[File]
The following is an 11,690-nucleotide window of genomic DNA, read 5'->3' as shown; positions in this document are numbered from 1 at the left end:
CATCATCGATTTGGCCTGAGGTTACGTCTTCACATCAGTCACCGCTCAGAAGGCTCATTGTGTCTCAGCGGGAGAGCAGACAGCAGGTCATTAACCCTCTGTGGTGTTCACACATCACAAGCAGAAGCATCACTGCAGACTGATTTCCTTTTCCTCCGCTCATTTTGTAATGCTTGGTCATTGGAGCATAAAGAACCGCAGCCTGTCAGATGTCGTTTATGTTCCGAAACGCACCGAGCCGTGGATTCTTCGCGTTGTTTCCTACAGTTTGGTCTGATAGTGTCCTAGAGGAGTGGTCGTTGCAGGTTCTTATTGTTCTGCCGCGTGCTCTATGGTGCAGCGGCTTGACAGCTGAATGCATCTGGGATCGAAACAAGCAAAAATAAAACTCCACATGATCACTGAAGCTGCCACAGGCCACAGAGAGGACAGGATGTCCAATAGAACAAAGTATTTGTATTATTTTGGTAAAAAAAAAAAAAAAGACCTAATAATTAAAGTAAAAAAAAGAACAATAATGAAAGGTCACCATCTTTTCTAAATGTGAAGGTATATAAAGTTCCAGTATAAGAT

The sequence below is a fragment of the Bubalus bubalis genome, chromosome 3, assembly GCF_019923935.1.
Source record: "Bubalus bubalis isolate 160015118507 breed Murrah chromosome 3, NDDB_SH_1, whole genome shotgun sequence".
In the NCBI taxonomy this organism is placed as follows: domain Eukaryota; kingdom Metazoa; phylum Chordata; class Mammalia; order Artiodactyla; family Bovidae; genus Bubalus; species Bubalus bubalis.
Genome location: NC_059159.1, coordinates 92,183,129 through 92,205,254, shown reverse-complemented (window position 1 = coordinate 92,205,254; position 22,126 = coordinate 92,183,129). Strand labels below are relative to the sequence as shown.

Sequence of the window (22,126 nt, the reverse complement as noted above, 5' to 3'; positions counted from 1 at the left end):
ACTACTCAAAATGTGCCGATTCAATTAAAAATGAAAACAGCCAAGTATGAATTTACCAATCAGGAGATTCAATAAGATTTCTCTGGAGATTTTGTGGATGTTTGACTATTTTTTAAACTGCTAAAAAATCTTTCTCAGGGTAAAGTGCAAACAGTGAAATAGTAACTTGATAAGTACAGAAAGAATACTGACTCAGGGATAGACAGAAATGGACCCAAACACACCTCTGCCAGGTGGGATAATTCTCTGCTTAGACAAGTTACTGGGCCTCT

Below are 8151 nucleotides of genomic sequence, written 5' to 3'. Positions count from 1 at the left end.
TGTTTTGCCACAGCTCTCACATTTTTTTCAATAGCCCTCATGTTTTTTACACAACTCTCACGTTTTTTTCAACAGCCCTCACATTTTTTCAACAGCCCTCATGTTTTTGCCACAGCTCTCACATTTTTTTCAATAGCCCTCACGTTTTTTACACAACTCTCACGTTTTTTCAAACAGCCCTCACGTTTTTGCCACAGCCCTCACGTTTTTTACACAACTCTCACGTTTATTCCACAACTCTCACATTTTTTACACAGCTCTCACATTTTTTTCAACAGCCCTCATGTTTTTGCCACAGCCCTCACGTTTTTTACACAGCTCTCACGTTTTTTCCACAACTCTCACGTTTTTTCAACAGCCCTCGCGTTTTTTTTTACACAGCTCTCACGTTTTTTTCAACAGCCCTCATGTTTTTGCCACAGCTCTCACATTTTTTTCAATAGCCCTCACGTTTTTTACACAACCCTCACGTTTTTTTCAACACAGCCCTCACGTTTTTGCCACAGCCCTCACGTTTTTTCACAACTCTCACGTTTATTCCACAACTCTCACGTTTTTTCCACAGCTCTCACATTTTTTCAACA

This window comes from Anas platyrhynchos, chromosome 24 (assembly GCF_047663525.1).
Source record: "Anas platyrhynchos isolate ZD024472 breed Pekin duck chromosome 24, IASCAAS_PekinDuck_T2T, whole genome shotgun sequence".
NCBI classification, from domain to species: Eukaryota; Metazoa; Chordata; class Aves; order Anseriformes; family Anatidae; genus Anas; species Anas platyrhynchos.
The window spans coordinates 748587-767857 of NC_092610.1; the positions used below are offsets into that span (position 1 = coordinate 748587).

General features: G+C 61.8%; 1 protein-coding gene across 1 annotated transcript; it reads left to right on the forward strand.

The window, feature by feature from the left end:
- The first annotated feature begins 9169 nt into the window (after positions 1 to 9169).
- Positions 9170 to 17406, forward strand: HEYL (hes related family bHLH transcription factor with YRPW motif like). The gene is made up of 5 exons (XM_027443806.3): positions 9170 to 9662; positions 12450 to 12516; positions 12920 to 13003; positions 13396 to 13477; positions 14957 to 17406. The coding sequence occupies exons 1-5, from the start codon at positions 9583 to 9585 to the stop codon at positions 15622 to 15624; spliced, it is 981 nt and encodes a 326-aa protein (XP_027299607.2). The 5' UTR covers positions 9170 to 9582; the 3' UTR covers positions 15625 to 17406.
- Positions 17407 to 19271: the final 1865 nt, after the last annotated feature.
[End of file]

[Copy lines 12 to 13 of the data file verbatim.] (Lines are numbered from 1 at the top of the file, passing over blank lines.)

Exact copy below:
Source record: "Anas platyrhynchos isolate ZD024472 breed Pekin duck chromosome 24, IASCAAS_PekinDuck_T2T, whole genome shotgun sequence".
NCBI classification, from domain to species: Eukaryota; Metazoa; Chordata; class Aves; order Anseriformes; family Anatidae; genus Anas; species Anas platyrhynchos.